IT leadership: 3 ways CIOs prevent burnout

When it comes to burnout, you can’t help others until you help yourself. Learn how leading CIOs protect themselves from burnout and set a good example for their teams
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Fighting employee burnout is a key priority for CIOs, especially as teams deal with the ongoing impact of the pandemic and embrace new hybrid ways of working. But IT leaders are not immune to the impacts of burnout. In order to truly help their employees manage work stress and find work-life balance, leaders have to start with themselves.

We asked CIOs who recently won the 2022 Houston CIO of the Year ORBIE Awards how they personally protect themselves from burnout. Read their responses for advice on how to maintain a healthy work-life blend while continually finding inspiration at work.

1. Connect with family, meditate, or learn something new

Vagesh Dave

Vagesh Dave, Global VP & CIO, McDermott : “There are a few routines that I follow to renew and re-energize regularly. I am a big believer in human connections and the power of staying grounded in your roots. I spend time with family to recharge; I call and connect with either a distant family member or an old friend every week.

[ Looking for more burnout prevention strategies? Read 5 tips to prevent IT team burnout. ]

“Additionally, I find ways to engage in the local community and give back by volunteering. I also spend a lot of time reflecting and meditating each week – some of which happens on long bicycle rides along local trails and parks. It’s my way of getting closer to my inner self and decompressing.

“And finally, learning new things – reading, listening to podcasts, and webinars – allows me to exercise the creative and inquisitive side of my brain. All of these keep me grounded and recharged.”

2. Consider an hour of power or a dance-off

Rennu Varghese

Rennu Varghese, VP & CIO, The Friedkin Group: “’E Pluribus Unum’ is the reality for CIOs today: Many different responsibilities in one role. In addition to navigating changes brought about by the pandemic, the demands on IT are accelerating as technology and humanity converge to change how we live and work. Acknowledge that burnout is a real risk and can creep up unless intentionally managed. You cannot conduct an orchestra from the chorus line.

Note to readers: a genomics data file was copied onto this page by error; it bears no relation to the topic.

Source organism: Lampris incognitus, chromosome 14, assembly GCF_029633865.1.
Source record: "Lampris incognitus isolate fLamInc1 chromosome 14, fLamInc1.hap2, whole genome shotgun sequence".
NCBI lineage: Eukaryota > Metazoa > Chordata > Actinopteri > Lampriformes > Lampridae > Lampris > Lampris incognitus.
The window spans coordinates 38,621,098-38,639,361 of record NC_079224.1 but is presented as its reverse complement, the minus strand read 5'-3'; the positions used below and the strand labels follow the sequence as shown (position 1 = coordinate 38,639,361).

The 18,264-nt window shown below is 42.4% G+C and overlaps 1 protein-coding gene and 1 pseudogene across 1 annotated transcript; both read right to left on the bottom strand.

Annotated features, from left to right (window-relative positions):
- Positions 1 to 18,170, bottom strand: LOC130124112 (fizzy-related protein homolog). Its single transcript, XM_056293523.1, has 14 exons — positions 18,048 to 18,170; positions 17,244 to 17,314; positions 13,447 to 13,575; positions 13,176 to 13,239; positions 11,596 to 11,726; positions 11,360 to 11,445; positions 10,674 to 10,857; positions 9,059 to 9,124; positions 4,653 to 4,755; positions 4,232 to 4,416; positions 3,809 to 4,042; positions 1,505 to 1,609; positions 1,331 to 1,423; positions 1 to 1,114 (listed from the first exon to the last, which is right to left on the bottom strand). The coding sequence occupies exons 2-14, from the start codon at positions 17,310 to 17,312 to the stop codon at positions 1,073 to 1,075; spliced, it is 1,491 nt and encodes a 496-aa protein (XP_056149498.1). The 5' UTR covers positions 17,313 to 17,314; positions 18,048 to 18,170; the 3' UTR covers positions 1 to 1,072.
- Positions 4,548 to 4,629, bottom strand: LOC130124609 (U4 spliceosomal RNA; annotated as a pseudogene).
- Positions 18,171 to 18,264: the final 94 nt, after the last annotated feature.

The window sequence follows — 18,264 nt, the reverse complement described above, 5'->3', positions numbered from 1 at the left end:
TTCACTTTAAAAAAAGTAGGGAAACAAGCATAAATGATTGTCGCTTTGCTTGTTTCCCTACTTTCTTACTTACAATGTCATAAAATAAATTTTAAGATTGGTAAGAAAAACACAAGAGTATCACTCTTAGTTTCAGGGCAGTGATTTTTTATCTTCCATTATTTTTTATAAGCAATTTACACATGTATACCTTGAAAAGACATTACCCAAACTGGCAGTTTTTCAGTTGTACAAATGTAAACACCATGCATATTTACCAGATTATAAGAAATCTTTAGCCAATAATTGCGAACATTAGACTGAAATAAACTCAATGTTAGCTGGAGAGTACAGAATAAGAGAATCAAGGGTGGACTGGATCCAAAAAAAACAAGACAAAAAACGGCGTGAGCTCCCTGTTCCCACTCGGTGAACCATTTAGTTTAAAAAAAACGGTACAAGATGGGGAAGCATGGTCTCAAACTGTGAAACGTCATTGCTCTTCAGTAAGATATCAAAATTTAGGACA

“Prioritize yourself. It is not selfish; it’s an act of self-care. Set aside an ‘hour of power’ every day, first thing in the morning. During this hour, go analog and keep all digital distractions away. Protect that time fiercely and find an activity that nourishes your mind. For instance, learn something new and exciting, read some non-fiction that is energizing and inspiring, journal, or meditate. Find what works for you and do it every day.

“Get moving. A healthy mind needs a healthy body. Do something, anything, to get some physical activity into your day. If dancing to disco is your thing, turn up the volume and go for it. Posting it on TikTok is optional, and maybe not advisable.

“Stay connected. You are not alone – no matter what you’re going through, someone else has experienced it. Showing vulnerability is not a weakness, it is a strength. Build and nurture a close group of trusted advisors, preferably outside your company. Build relationships before you need them. Don’t be afraid to ask for help. They can help you work through challenges and provide an avenue to help others on this journey.”

3. Keep work out of your personal time

Amanda Hammel

Amanda Hammel, SVP & CIO, Memorial Hermann Health System: “It can be challenging to protect our personal time in a work-first, 24-hour culture. But we all need breaks to focus on our health, family, friends, and wellbeing.

“At least once a year, I take a two-week vacation and remove my phone’s access to work email. I have a strong team of leaders I trust to deal with the day-to-day emergencies in my absence. They help me protect my personal time when I’m on vacation – and I, in turn, help protect their personal time when they are away from the office.

“The pandemic changed the ways we work and blurred some of the lines between work and personal time. I’ve taken a few steps to reclaim that separation. Most weekdays, I’ll block some time on my calendar for lunch so I won’t end up in eight hours of back-to-back Zoom meetings. When I work remotely, I also try to schedule a personal meeting on my calendar at 5 or 5:30 p.m. This separates the workday from the evening and gives me time to go for a walk or go to the gym. And on weekend mornings, I don’t log on or connect with work – that time is for myself, family, and church.

“I urge the members of my team to separate from work when they can. When we truly have a break, we come back refreshed and ready to give work our full energy.”

[ Learn how CIOs are speeding toward goals while preventing employee burnout in this report from Harvard Business Review Analytic Services: Maintaining Momentum on Digital Transformation]

Carla Rudder is a community manager and program manager for The Enterprisers Project. She enjoys bringing new authors into the community and helping them craft articles that showcase their voice and deliver novel, actionable insights for readers.  

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